Building a better foundation is the philosophy of Matt Harris with Harris Homes, new home builders. Cable-tite is working with him to install our hurricane and high wind tie-down systems in a new home for Tonya and Chaz Jetton.

My big complaint has been that most of the time the anchor bolt is only secured in the top block of the foundation. This makes the weakest part of the tie-downs the mortar joint between the top block and the one below it. As you can see in the right photo above, the mason is filling the entire cell with mortar, all the way to the footer. He also uses an 18" anchor bolt which secures it to the second block. This creates a much better foundation with which to attach the Cable-tite anchor nut. For Cable-tite to work correctly, the elements surrounding installation need to be strong. Harris believes the same, and proves it by filling the block. Thanks! Cable-tite will attach to the anchor bolt then connect to the top plate for the ultimate in uplift protection.

In the left photo you will notice that some of the anchor bolts are not perfectly straight. That is not a problem for Cable-tite because of the flexibility of the cable. It would not work with threaded rods.

Tuesday, May 4, 2010

Floods in Tennessee - May 1-2

For those reading this blog living in Tennessee, you know all about "The Flood" of 2010. Very difficult to absorb and comprehend. Our hearts go out to those who had losses, and wish them Godspeed in their recovery.

On Saturday afternoon the non-stop broadcast showed a spot on the weather map and told those residents living near there to expect "shear winds" as strong as 100 MPH. The weatherman followed that warning for an hour or so as these high winds traveled across middle Tennessee.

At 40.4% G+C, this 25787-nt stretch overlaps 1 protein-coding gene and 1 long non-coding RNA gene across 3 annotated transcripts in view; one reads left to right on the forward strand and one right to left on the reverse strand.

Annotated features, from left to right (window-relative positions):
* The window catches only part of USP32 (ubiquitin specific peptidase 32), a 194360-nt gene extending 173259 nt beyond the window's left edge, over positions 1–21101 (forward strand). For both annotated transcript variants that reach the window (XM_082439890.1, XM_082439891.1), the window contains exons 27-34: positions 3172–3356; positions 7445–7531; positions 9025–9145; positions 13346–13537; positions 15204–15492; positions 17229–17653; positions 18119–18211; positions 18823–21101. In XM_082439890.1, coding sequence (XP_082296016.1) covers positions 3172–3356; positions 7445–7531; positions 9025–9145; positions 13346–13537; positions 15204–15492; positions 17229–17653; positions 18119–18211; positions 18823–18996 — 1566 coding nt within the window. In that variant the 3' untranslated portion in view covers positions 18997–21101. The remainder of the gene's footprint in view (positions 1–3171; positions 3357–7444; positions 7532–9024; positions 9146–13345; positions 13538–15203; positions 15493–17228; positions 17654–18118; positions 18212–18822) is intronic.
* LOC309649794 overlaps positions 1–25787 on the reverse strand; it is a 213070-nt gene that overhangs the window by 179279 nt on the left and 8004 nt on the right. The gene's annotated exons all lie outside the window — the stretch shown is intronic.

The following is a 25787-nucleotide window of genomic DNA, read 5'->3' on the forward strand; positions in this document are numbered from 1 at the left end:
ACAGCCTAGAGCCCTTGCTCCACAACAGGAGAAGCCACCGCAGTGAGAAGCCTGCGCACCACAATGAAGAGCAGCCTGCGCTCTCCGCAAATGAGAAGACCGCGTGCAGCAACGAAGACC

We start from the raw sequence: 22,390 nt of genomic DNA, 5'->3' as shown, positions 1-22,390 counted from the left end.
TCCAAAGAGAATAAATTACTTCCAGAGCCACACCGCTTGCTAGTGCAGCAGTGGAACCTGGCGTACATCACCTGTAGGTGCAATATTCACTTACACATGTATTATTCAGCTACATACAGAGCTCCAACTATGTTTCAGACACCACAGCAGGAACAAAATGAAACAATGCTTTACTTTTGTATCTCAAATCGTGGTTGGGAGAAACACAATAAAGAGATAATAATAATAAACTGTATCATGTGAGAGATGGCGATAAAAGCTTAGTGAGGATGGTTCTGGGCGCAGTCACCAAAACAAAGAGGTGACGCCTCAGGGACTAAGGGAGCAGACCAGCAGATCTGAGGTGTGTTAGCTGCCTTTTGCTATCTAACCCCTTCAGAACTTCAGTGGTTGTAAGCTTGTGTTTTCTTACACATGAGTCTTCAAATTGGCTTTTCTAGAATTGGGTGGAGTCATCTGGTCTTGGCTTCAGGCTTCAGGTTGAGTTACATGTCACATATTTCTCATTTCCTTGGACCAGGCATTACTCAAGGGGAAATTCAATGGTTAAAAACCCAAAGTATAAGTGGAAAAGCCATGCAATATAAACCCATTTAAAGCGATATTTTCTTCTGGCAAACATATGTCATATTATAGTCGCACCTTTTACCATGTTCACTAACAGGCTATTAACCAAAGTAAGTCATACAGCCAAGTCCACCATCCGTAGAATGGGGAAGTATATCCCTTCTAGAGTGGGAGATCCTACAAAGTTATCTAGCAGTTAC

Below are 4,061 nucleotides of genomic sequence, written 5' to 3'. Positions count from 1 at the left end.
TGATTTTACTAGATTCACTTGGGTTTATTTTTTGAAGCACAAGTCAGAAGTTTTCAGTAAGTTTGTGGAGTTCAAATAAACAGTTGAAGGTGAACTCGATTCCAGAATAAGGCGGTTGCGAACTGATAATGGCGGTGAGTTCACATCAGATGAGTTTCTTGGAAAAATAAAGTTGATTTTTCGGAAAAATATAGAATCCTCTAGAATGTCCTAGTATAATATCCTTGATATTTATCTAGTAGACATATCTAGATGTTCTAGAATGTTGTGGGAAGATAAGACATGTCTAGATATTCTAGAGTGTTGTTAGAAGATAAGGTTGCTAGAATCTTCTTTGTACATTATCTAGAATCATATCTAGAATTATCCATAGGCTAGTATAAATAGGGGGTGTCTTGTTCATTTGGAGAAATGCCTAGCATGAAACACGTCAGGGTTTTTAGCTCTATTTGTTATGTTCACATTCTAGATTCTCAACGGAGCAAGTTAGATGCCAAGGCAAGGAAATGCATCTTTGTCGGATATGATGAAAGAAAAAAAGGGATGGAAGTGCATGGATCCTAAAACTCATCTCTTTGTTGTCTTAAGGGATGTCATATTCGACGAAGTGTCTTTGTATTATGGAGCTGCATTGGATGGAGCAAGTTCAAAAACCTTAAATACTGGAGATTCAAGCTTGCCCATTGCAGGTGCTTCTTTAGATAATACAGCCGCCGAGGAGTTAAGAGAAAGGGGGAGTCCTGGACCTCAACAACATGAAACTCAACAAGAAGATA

So many new home builders, architects, and engineers say that Cable-Tite is not needed in the "non" wind zones, and so often I say "what if". This weekend that "what if" came true. Winds at 100 MPH are the same as a Category 2 hurricane. Codes in non wind regions do not require tie-downs. Even though this is somewhat rare, what if it were your house in the path shown on that weather map? Wouldn't you be thankful your builder installed Cable-Tite.

Middle Tennessee locals will recall the video of the school portable floating down Interstate 24 near Bell Road. WOW!!!! If they had used Cable-Tite to anchor it to it's foundation, it would not have floated away.

If you are reading this and building outside the high-wind regions of the US, please.....consider Cable-Tite for your safety.

Tuesday, March 30, 2010

WKRN Channel 2 News story

(video on website)

GALLATIN, Tenn. - A Gallatin company has designed a system that may keep homes in one piece during high winds.
Cable-Tite installs high tension cables within the walls of new construction homes. The cables are anchored in the foundation and tied to the roof.
"What we're trying to do is hold the roof to the foundation," Cable-Tite's Dale Richardson explained. "We want to keep the square of the top plate and the bottom plate and the walls as a cube and hold it together."
The science behind Cable-Tite is that if the home is kept squared, with the roof intact, the construction can withstand higher sustained winds and wind gusts.
Richardson said, "When you have high winds, it's trying to push the roof off the top of the house and when the roof goes up, then the walls fall over."
Cable-Tite has only been in business for two years and has done most of its work so far along the Gulf Coast and in Houston, Texas.